The Power of Touch and Song

  • Nov. 3, 2014
  • #8481

Listen to Joni share how a non-verbal Alzheimer’s patient responds to gentle touch and the singing of hymns.

The Power of Touch and Song

Hi, I’m Joni Eareckson Tada to talk about the power of touch and song.

The other day I looked up how many references in the New Testament there are to the word “touched”. I found 22, and all but two of them have to do with Jesus reaching out and touching the sick, the lame, the blind, and the deaf. In some passages, Jesus touched eyes; in others, He touched ears. In one passage, Jesus touches the tongue of a man who cannot speak. It seems that touch and healing just go together. Even when it’s other sick people who touch Jesus to be healed, such as the woman with the issue of blood who reached out and touched the hem of His garment.

This got me interested to see how much healing happens through the human touch. What prompted my little study of mine was a particular video I just watched. It’s an amazing, and wonderfully powerful video showing Naomi Feil, the founder of Validation Therapy, touching a woman named Gladys Wilson, who was diagnosed with Alzheimer's in 2000, and she is virtually non-verbal.

It’s a little under five minutes long, but I hope you’ll take a look at it today on my radio page at, because if you know someone with Alzheimer’s, or if you have a ministry to elderly people who suffer dementia, you will be blessed by this video. What’s more, you will learn how to really and truly relate – how to have a communication breakthrough with people even in the advanced stages of Alzheimer’s disease.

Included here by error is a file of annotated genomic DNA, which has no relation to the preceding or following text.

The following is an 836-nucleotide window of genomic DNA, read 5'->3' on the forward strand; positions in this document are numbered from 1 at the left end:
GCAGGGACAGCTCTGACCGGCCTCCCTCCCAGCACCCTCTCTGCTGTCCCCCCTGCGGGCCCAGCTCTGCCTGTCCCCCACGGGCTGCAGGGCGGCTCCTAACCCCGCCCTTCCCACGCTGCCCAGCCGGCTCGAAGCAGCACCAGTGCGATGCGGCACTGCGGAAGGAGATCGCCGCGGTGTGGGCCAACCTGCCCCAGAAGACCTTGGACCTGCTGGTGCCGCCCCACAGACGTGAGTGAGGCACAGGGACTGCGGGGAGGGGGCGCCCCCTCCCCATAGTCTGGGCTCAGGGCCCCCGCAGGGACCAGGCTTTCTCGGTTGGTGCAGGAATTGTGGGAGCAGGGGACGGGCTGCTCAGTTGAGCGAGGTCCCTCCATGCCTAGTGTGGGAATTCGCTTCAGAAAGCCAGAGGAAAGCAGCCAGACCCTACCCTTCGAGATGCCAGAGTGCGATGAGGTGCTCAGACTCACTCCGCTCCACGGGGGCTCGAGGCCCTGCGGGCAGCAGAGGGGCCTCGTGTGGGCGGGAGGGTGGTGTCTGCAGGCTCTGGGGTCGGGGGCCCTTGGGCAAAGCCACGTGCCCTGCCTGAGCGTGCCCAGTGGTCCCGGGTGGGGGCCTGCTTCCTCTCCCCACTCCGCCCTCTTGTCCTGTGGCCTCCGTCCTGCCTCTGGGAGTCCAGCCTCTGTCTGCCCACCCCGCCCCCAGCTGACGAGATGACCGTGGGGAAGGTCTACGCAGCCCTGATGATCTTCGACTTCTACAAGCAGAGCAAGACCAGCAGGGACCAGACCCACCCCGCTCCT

Basically, in the video we see Naomi approach Gladys who is a frail, elderly African-American woman sitting in a big oversized chair in her nursing home. Naomi starts to gently speak to Gladys and bends down and touches her shoulders, and then she touches her cheeks and her temples as she keeps softly talking. And then, she begins singing to Gladys, especially when she starts getting a response – a lot of hand-flapping motions from her elderly friend. She sings “Jesus loves me, this I know” and you can actually see Gladys begin to respond. Then she sings “He has the whole world in his hands;” again, singing softly and stroking all the while Gladys the whole time she’s singing. And lo and behold, from somewhere deep within this African American woman with Alzheimer’s; from years back, from when she was probably a little girl, Gladys begins to sing along, so softly as barely a whisper, but she’s singing; she’s communicating; she’s responding! The video brought tears to my eyes, and I think you’ll react the same.

So if you have a loved one suffering from Alzheimer’s, take a moment and be inspired and learn a few lessons on how you can more successfully connect with that loved one of yours who has Alzheimer’s. It’s all there for you on my radio page at Finally, since this is National Alzheimer’s Awareness Month, be in prayer, would you, for more churches to catch the vision of starting more ministries to people with dementia. So often it is said of these people that they “aren’t there anymore,” but I think this video will debunk that myth. So I encourage you to keep reaching out to that loved one, or that neighbor or friend who may be in the advanced stages of Alzheimer’s. Follow the example of Jesus and give them the touch of His love, as well as the beauty of His worship music. I pray that you will. Because when it comes to reaching into the dark recesses of a mind suffering with dementia, wonderful things happen through the power of touch and the power of song.

© Joni and Friends


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